On October 25 1941, Anton Andreyevich Sviridenko, in Red Army uniform, embraced his son, four daughters and wife, Anna Semyonovna, wriggled into his rucksack and walked out his door. His family never saw him again, his daughter Vera Antonovna, often told her grandson Alexey. She had been 17 years old when her 41 year-old father marched off to the Great Patriotic War from their village of Yei Ukrepleniya in the Krasnodar region of southern Russia.
The Ephraim Palace in Berlin dedicates its exhibitions to Berlin events and history. Their current collection is about important Berlin women, who shaped our modern world. They were women a hundred years ahead of their time and they had to deal with prejudice and mockery. Most were active in the latter decades of the nineteenth century, up to the rise of fascism in the 1920’s nineteen and came from rich families. They married equally rich husbands, so the risks they took must be judged against the insurance cushion they enjoyed.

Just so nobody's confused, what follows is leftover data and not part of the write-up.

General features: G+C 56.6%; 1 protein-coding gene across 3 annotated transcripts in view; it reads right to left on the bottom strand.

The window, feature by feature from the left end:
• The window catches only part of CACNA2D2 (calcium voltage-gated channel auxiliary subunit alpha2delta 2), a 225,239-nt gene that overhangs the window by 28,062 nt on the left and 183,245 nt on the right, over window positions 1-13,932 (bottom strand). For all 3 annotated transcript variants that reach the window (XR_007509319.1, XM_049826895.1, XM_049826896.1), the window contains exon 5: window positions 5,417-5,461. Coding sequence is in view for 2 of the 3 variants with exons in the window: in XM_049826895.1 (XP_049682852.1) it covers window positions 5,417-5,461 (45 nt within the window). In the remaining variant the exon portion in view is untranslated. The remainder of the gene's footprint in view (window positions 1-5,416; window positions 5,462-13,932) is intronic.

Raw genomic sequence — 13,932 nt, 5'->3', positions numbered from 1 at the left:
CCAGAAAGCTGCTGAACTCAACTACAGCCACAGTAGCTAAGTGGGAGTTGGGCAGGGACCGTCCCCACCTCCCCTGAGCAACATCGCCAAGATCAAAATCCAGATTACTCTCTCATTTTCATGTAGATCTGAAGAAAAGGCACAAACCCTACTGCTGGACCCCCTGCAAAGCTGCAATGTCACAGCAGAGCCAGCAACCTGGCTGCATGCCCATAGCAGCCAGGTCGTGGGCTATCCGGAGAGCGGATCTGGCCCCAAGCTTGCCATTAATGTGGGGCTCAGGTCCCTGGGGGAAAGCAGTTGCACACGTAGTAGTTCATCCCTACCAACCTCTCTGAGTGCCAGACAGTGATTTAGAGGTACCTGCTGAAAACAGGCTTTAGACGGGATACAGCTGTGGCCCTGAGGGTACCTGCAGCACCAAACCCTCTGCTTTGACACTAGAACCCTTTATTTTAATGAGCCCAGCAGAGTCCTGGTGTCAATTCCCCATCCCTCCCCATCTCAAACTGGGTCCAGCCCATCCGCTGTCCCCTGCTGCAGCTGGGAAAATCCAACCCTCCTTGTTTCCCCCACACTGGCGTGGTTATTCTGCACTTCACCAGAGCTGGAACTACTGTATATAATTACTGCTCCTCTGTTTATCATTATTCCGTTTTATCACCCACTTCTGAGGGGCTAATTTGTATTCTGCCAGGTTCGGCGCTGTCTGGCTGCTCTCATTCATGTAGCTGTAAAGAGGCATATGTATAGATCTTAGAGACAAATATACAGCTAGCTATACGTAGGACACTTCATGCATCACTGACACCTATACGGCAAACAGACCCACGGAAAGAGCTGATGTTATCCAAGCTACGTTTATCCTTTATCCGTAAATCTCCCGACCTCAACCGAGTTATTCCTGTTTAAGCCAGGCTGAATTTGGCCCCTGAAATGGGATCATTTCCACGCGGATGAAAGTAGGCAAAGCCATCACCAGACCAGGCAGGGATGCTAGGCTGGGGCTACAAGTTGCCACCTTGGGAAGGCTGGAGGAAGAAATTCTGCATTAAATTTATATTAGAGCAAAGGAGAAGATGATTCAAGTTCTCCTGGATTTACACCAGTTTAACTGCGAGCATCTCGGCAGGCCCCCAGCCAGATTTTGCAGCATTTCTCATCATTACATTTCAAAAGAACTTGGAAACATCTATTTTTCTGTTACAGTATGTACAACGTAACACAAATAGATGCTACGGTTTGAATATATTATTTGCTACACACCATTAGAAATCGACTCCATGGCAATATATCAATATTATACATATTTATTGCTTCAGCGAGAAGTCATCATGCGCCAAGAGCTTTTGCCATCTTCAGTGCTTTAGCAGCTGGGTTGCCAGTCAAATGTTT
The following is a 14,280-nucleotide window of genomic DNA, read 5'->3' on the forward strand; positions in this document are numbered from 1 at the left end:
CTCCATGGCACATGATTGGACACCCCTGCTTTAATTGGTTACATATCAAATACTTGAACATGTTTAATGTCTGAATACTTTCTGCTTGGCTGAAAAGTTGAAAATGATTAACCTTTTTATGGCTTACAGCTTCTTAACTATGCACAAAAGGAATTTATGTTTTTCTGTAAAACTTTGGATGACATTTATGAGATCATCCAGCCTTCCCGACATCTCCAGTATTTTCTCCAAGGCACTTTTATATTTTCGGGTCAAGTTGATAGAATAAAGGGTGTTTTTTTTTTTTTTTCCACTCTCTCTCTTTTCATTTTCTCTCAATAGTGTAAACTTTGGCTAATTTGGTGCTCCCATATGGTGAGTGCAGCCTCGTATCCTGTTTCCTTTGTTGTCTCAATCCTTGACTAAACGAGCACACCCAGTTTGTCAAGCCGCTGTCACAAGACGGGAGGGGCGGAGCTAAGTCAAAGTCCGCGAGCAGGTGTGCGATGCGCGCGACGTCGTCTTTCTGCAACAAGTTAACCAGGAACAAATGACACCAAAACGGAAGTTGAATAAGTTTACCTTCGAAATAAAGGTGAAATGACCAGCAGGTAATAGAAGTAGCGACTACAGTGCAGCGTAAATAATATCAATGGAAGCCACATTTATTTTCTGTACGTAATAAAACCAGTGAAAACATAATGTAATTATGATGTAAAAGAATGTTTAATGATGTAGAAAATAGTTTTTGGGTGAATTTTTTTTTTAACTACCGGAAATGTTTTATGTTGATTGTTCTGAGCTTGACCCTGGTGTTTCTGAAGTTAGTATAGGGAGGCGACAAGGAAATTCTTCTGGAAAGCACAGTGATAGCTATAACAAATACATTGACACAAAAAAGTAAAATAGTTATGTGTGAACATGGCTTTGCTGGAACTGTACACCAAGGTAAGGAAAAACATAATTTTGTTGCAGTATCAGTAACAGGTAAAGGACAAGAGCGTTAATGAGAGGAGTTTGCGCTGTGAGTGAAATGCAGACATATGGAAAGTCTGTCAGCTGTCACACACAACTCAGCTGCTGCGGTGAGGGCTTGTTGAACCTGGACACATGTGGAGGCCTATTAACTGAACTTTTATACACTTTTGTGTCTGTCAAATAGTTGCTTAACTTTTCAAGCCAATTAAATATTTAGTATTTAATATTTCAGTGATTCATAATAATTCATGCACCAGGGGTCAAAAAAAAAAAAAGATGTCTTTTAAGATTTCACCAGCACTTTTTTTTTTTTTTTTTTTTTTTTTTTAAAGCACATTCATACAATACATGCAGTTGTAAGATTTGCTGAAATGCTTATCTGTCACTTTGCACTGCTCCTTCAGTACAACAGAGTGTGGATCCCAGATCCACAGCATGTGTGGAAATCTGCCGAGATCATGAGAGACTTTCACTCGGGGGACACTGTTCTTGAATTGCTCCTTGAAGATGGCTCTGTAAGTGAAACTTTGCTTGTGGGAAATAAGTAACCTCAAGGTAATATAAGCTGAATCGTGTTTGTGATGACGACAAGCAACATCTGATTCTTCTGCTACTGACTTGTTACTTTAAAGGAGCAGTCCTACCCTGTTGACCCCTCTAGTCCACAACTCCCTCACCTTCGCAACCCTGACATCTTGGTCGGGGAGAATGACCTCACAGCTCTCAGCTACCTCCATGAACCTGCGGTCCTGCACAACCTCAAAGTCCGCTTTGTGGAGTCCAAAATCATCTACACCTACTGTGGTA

A darn good read this, full of intelligent insight, and written with a degree of passion that is missing in modern day Parliament. This powerful book reveals a woman not only passionate about her political career but about serving those for whom she has been elected to do a job.